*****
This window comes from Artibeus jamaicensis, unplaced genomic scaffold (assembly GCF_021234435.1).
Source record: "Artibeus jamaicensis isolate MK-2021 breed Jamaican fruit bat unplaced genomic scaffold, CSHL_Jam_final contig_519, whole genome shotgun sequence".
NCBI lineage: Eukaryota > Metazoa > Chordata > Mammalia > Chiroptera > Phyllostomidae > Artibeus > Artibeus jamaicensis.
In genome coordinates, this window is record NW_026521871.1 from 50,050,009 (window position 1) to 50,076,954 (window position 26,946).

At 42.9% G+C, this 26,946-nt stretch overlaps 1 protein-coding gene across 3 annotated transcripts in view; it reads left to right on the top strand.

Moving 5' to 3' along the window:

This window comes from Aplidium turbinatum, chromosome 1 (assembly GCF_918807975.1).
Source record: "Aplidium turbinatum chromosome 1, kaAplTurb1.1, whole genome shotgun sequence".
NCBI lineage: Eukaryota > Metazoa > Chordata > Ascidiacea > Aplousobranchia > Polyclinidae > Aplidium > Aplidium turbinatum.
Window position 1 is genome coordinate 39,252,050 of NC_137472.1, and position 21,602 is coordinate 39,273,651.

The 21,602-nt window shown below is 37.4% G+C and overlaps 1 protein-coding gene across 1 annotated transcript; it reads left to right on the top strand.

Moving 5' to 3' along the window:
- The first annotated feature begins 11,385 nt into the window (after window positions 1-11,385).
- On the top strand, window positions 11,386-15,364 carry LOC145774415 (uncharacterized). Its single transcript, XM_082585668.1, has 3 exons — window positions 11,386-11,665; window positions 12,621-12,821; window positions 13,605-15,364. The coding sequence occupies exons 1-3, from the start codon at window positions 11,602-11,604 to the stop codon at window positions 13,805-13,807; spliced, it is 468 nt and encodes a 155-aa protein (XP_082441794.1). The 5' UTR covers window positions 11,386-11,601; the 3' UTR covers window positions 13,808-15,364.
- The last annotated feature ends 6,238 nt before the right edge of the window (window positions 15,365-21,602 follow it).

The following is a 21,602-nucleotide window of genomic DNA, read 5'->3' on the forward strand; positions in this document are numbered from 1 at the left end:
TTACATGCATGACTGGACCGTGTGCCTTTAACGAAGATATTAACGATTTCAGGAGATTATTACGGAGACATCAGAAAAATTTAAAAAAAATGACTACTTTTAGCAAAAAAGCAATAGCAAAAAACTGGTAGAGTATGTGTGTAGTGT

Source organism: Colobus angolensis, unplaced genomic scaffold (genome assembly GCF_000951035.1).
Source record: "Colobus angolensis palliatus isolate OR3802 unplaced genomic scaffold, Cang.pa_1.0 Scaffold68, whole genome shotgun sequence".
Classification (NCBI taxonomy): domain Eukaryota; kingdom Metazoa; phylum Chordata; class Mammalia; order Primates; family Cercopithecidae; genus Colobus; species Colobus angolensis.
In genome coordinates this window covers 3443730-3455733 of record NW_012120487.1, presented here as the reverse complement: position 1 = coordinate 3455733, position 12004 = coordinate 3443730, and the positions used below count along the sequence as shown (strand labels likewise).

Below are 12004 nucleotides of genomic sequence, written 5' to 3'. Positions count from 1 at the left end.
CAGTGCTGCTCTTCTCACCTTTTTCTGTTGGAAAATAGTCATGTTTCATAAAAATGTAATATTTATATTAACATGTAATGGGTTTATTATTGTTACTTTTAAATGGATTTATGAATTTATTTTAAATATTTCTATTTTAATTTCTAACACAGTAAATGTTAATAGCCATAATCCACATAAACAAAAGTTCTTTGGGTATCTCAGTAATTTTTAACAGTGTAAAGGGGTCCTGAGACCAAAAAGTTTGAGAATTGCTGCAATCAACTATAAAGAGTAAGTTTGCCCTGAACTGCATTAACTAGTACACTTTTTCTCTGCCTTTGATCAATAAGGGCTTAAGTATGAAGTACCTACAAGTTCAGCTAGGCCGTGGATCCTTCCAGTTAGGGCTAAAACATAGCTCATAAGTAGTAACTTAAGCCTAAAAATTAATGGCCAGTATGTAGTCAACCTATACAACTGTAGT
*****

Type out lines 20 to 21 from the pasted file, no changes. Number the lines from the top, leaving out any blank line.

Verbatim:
Classification (NCBI taxonomy): domain Eukaryota; kingdom Metazoa; phylum Chordata; class Mammalia; order Primates; family Cercopithecidae; genus Colobus; species Colobus angolensis.
In genome coordinates this window covers 3443730-3455733 of record NW_012120487.1, presented here as the reverse complement: position 1 = coordinate 3455733, position 12004 = coordinate 3443730, and the positions used below count along the sequence as shown (strand labels likewise).